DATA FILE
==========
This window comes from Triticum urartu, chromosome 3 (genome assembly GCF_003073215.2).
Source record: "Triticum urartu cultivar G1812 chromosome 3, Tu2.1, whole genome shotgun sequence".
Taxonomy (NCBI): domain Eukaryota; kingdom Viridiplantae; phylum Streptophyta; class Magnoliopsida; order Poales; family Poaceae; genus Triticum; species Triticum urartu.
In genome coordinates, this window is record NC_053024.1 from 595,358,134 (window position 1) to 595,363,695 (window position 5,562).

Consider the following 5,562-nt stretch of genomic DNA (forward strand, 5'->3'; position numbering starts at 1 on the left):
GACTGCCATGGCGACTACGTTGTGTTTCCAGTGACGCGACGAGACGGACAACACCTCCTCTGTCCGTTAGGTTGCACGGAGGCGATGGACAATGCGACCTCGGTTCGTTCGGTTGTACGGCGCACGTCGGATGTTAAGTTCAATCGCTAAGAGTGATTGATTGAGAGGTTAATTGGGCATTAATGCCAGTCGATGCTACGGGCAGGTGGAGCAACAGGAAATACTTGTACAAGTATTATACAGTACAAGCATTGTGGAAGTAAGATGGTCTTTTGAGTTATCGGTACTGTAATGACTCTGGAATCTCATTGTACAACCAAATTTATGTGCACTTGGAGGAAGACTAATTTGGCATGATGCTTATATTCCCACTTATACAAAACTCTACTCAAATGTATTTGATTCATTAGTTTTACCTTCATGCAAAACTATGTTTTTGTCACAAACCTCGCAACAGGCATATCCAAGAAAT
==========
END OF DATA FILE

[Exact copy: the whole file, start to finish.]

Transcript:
This window comes from Triticum urartu, chromosome 3 (genome assembly GCF_003073215.2).
Source record: "Triticum urartu cultivar G1812 chromosome 3, Tu2.1, whole genome shotgun sequence".
Taxonomy (NCBI): domain Eukaryota; kingdom Viridiplantae; phylum Streptophyta; class Magnoliopsida; order Poales; family Poaceae; genus Triticum; species Triticum urartu.
In genome coordinates, this window is record NC_053024.1 from 595,358,134 (window position 1) to 595,363,695 (window position 5,562).

Consider the following 5,562-nt stretch of genomic DNA (forward strand, 5'->3'; position numbering starts at 1 on the left):
GACTGCCATGGCGACTACGTTGTGTTTCCAGTGACGCGACGAGACGGACAACACCTCCTCTGTCCGTTAGGTTGCACGGAGGCGATGGACAATGCGACCTCGGTTCGTTCGGTTGTACGGCGCACGTCGGATGTTAAGTTCAATCGCTAAGAGTGATTGATTGAGAGGTTAATTGGGCATTAATGCCAGTCGATGCTACGGGCAGGTGGAGCAACAGGAAATACTTGTACAAGTATTATACAGTACAAGCATTGTGGAAGTAAGATGGTCTTTTGAGTTATCGGTACTGTAATGACTCTGGAATCTCATTGTACAACCAAATTTATGTGCACTTGGAGGAAGACTAATTTGGCATGATGCTTATATTCCCACTTATACAAAACTCTACTCAAATGTATTTGATTCATTAGTTTTACCTTCATGCAAAACTATGTTTTTGTCACAAACCTCGCAACAGGCATATCCAAGAAAT